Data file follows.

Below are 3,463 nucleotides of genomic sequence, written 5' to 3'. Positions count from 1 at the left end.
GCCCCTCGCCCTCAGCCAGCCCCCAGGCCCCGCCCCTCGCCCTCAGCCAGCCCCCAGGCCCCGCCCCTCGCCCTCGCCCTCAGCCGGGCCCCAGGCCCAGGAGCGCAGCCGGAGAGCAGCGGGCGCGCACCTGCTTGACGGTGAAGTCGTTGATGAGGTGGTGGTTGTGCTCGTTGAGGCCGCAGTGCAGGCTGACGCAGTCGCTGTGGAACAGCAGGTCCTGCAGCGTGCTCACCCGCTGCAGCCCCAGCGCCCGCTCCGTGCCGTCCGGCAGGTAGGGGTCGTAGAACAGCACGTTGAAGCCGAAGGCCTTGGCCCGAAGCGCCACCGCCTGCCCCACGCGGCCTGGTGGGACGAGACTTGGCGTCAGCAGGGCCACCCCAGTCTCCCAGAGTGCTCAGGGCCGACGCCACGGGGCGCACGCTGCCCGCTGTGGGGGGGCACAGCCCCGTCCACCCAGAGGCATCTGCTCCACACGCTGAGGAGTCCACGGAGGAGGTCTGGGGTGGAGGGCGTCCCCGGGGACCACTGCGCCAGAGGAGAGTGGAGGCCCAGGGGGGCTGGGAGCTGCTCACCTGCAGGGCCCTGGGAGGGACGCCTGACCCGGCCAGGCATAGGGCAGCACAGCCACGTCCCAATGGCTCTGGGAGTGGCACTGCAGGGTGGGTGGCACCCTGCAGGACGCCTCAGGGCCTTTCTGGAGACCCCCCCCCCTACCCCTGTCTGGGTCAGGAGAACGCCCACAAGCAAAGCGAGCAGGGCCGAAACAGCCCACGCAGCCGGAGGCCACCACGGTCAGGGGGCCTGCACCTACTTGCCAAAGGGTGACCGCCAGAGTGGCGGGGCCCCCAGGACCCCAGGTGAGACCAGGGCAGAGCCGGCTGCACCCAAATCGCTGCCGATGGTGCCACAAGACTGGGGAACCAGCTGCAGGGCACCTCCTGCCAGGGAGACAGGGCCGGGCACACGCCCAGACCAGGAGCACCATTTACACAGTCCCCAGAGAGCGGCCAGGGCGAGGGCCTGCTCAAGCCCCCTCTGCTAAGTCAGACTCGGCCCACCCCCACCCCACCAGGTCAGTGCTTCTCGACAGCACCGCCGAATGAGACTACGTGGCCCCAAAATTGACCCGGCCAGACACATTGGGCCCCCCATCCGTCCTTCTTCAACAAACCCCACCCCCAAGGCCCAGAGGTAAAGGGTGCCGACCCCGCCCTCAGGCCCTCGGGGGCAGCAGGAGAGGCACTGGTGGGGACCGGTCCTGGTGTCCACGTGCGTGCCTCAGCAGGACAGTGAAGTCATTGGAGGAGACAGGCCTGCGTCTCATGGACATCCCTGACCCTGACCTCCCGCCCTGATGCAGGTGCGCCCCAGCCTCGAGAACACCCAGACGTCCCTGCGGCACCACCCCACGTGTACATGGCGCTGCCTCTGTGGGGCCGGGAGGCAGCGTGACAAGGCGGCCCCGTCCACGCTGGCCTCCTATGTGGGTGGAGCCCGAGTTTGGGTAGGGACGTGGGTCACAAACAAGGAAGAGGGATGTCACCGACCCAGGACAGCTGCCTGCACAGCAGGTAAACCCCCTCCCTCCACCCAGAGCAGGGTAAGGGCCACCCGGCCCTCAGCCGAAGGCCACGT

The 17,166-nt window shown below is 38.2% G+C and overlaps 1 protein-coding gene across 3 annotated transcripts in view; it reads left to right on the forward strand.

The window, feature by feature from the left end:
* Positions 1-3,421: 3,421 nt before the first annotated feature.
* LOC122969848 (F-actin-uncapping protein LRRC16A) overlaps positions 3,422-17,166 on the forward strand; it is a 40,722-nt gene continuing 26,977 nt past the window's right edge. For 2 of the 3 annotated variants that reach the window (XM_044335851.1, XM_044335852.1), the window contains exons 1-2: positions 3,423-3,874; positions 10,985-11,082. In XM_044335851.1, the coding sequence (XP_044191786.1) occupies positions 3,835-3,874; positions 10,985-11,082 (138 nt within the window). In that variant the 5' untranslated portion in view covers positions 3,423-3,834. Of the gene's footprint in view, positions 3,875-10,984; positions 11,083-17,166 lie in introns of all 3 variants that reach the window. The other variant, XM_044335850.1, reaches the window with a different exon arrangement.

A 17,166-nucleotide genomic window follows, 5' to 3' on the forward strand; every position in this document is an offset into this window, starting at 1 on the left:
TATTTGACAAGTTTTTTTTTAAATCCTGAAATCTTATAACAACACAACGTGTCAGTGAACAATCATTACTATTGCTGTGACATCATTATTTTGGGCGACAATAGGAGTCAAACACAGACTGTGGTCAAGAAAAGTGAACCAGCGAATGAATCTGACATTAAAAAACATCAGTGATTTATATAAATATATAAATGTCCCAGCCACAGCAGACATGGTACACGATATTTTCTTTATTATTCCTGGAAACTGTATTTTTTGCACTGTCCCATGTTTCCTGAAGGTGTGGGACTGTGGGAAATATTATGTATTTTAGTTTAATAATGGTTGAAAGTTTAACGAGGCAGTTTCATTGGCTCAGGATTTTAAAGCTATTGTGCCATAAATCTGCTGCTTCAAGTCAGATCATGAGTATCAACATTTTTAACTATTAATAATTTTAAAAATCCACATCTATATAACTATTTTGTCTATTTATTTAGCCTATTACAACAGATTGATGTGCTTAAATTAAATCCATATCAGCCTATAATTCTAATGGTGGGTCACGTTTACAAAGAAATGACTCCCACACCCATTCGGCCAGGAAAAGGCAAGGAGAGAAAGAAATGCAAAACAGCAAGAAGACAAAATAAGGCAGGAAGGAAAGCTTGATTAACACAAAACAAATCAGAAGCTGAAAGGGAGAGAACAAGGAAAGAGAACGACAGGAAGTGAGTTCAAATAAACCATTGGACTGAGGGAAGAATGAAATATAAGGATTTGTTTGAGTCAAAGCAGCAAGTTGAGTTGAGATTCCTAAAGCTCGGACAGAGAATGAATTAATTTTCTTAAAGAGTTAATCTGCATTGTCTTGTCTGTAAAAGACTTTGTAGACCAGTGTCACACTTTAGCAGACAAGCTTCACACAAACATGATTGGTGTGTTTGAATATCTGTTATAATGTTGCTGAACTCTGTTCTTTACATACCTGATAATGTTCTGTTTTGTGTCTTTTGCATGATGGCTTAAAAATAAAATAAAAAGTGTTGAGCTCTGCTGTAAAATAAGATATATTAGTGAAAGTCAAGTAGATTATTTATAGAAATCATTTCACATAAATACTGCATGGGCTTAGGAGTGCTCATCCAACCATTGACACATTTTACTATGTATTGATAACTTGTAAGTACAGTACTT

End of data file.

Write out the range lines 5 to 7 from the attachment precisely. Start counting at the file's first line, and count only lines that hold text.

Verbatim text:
* Positions 1-3,421: 3,421 nt before the first annotated feature.
* LOC122969848 (F-actin-uncapping protein LRRC16A) overlaps positions 3,422-17,166 on the forward strand; it is a 40,722-nt gene continuing 26,977 nt past the window's right edge. For 2 of the 3 annotated variants that reach the window (XM_044335851.1, XM_044335852.1), the window contains exons 1-2: positions 3,423-3,874; positions 10,985-11,082. In XM_044335851.1, the coding sequence (XP_044191786.1) occupies positions 3,835-3,874; positions 10,985-11,082 (138 nt within the window). In that variant the 5' untranslated portion in view covers positions 3,423-3,834. Of the gene's footprint in view, positions 3,875-10,984; positions 11,083-17,166 lie in introns of all 3 variants that reach the window. The other variant, XM_044335850.1, reaches the window with a different exon arrangement.

A 17,166-nucleotide genomic window follows, 5' to 3' on the forward strand; every position in this document is an offset into this window, starting at 1 on the left: